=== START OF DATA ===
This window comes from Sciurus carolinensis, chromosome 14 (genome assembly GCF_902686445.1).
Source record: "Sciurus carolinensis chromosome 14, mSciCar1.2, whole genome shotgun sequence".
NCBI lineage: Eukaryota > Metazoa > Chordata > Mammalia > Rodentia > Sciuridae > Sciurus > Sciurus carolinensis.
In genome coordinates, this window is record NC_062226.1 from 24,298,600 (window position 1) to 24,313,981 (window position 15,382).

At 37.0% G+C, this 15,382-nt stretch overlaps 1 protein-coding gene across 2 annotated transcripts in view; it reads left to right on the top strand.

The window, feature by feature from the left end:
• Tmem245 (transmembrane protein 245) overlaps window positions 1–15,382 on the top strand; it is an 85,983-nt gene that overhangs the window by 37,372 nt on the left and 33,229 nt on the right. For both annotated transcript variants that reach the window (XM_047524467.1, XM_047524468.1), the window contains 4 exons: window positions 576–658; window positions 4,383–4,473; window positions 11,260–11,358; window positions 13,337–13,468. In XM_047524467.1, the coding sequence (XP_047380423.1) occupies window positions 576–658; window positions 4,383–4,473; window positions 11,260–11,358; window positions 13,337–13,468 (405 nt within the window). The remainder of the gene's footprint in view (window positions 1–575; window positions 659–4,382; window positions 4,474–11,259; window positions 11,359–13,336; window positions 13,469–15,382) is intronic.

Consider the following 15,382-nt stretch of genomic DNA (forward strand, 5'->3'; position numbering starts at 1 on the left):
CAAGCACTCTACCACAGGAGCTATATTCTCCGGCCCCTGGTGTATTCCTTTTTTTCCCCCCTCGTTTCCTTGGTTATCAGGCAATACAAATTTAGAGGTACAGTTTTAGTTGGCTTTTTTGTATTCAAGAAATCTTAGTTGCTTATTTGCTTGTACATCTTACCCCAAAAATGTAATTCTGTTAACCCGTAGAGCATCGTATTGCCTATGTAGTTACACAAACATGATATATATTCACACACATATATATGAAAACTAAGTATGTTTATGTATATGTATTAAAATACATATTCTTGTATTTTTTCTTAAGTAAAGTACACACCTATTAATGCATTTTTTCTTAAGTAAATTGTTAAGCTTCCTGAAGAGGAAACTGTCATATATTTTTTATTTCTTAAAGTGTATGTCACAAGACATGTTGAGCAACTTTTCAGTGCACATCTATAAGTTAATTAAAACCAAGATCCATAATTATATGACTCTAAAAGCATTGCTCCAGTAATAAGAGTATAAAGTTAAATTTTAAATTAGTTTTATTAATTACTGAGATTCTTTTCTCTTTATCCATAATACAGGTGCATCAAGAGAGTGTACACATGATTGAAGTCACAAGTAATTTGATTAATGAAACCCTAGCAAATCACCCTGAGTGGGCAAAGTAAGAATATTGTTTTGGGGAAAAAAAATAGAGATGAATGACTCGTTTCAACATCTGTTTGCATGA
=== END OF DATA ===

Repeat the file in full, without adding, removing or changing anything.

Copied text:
This window comes from Sciurus carolinensis, chromosome 14 (genome assembly GCF_902686445.1).
Source record: "Sciurus carolinensis chromosome 14, mSciCar1.2, whole genome shotgun sequence".
NCBI lineage: Eukaryota > Metazoa > Chordata > Mammalia > Rodentia > Sciuridae > Sciurus > Sciurus carolinensis.
In genome coordinates, this window is record NC_062226.1 from 24,298,600 (window position 1) to 24,313,981 (window position 15,382).

At 37.0% G+C, this 15,382-nt stretch overlaps 1 protein-coding gene across 2 annotated transcripts in view; it reads left to right on the top strand.

The window, feature by feature from the left end:
• Tmem245 (transmembrane protein 245) overlaps window positions 1–15,382 on the top strand; it is an 85,983-nt gene that overhangs the window by 37,372 nt on the left and 33,229 nt on the right. For both annotated transcript variants that reach the window (XM_047524467.1, XM_047524468.1), the window contains 4 exons: window positions 576–658; window positions 4,383–4,473; window positions 11,260–11,358; window positions 13,337–13,468. In XM_047524467.1, the coding sequence (XP_047380423.1) occupies window positions 576–658; window positions 4,383–4,473; window positions 11,260–11,358; window positions 13,337–13,468 (405 nt within the window). The remainder of the gene's footprint in view (window positions 1–575; window positions 659–4,382; window positions 4,474–11,259; window positions 11,359–13,336; window positions 13,469–15,382) is intronic.

Consider the following 15,382-nt stretch of genomic DNA (forward strand, 5'->3'; position numbering starts at 1 on the left):
CAAGCACTCTACCACAGGAGCTATATTCTCCGGCCCCTGGTGTATTCCTTTTTTTCCCCCCTCGTTTCCTTGGTTATCAGGCAATACAAATTTAGAGGTACAGTTTTAGTTGGCTTTTTTGTATTCAAGAAATCTTAGTTGCTTATTTGCTTGTACATCTTACCCCAAAAATGTAATTCTGTTAACCCGTAGAGCATCGTATTGCCTATGTAGTTACACAAACATGATATATATTCACACACATATATATGAAAACTAAGTATGTTTATGTATATGTATTAAAATACATATTCTTGTATTTTTTCTTAAGTAAAGTACACACCTATTAATGCATTTTTTCTTAAGTAAATTGTTAAGCTTCCTGAAGAGGAAACTGTCATATATTTTTTATTTCTTAAAGTGTATGTCACAAGACATGTTGAGCAACTTTTCAGTGCACATCTATAAGTTAATTAAAACCAAGATCCATAATTATATGACTCTAAAAGCATTGCTCCAGTAATAAGAGTATAAAGTTAAATTTTAAATTAGTTTTATTAATTACTGAGATTCTTTTCTCTTTATCCATAATACAGGTGCATCAAGAGAGTGTACACATGATTGAAGTCACAAGTAATTTGATTAATGAAACCCTAGCAAATCACCCTGAGTGGGCAAAGTAAGAATATTGTTTTGGGGAAAAAAAATAGAGATGAATGACTCGTTTCAACATCTGTTTGCATGA